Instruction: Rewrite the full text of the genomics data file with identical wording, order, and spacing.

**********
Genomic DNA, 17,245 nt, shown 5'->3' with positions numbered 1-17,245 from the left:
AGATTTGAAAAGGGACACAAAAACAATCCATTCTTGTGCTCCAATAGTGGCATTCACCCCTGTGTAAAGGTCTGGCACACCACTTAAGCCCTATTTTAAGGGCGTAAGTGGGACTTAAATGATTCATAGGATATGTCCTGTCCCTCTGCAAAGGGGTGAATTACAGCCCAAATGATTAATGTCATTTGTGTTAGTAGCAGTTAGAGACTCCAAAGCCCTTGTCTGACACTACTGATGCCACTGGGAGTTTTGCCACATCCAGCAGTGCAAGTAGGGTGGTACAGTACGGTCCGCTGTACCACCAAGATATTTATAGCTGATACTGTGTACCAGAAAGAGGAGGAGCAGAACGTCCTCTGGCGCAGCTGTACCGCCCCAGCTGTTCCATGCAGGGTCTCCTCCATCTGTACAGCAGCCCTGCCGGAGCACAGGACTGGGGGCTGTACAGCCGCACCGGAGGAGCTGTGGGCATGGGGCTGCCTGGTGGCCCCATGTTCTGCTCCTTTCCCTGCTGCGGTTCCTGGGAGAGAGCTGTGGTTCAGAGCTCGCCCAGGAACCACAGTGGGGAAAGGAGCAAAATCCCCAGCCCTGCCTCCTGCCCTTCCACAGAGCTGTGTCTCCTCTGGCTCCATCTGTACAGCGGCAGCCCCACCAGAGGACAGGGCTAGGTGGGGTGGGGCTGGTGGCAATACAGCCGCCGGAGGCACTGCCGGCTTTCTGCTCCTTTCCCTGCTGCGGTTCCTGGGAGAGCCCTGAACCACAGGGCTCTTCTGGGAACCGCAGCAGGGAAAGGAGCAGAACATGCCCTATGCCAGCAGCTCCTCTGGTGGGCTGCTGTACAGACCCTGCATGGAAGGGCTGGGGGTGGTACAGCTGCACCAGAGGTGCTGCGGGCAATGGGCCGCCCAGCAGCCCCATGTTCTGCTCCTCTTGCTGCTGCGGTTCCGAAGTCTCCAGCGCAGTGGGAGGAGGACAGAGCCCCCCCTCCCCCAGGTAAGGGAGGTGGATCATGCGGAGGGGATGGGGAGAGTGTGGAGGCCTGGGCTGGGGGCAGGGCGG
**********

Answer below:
Genomic DNA, 17,245 nt, shown 5'->3' with positions numbered 1-17,245 from the left:
AGATTTGAAAAGGGACACAAAAACAATCCATTCTTGTGCTCCAATAGTGGCATTCACCCCTGTGTAAAGGTCTGGCACACCACTTAAGCCCTATTTTAAGGGCGTAAGTGGGACTTAAATGATTCATAGGATATGTCCTGTCCCTCTGCAAAGGGGTGAATTACAGCCCAAATGATTAATGTCATTTGTGTTAGTAGCAGTTAGAGACTCCAAAGCCCTTGTCTGACACTACTGATGCCACTGGGAGTTTTGCCACATCCAGCAGTGCAAGTAGGGTGGTACAGTACGGTCCGCTGTACCACCAAGATATTTATAGCTGATACTGTGTACCAGAAAGAGGAGGAGCAGAACGTCCTCTGGCGCAGCTGTACCGCCCCAGCTGTTCCATGCAGGGTCTCCTCCATCTGTACAGCAGCCCTGCCGGAGCACAGGACTGGGGGCTGTACAGCCGCACCGGAGGAGCTGTGGGCATGGGGCTGCCTGGTGGCCCCATGTTCTGCTCCTTTCCCTGCTGCGGTTCCTGGGAGAGAGCTGTGGTTCAGAGCTCGCCCAGGAACCACAGTGGGGAAAGGAGCAAAATCCCCAGCCCTGCCTCCTGCCCTTCCACAGAGCTGTGTCTCCTCTGGCTCCATCTGTACAGCGGCAGCCCCACCAGAGGACAGGGCTAGGTGGGGTGGGGCTGGTGGCAATACAGCCGCCGGAGGCACTGCCGGCTTTCTGCTCCTTTCCCTGCTGCGGTTCCTGGGAGAGCCCTGAACCACAGGGCTCTTCTGGGAACCGCAGCAGGGAAAGGAGCAGAACATGCCCTATGCCAGCAGCTCCTCTGGTGGGCTGCTGTACAGACCCTGCATGGAAGGGCTGGGGGTGGTACAGCTGCACCAGAGGTGCTGCGGGCAATGGGCCGCCCAGCAGCCCCATGTTCTGCTCCTCTTGCTGCTGCGGTTCCGAAGTCTCCAGCGCAGTGGGAGGAGGACAGAGCCCCCCCTCCCCCAGGTAAGGGAGGTGGATCATGCGGAGGGGATGGGGAGAGTGTGGAGGCCTGGGCTGGGGGCAGGGCGG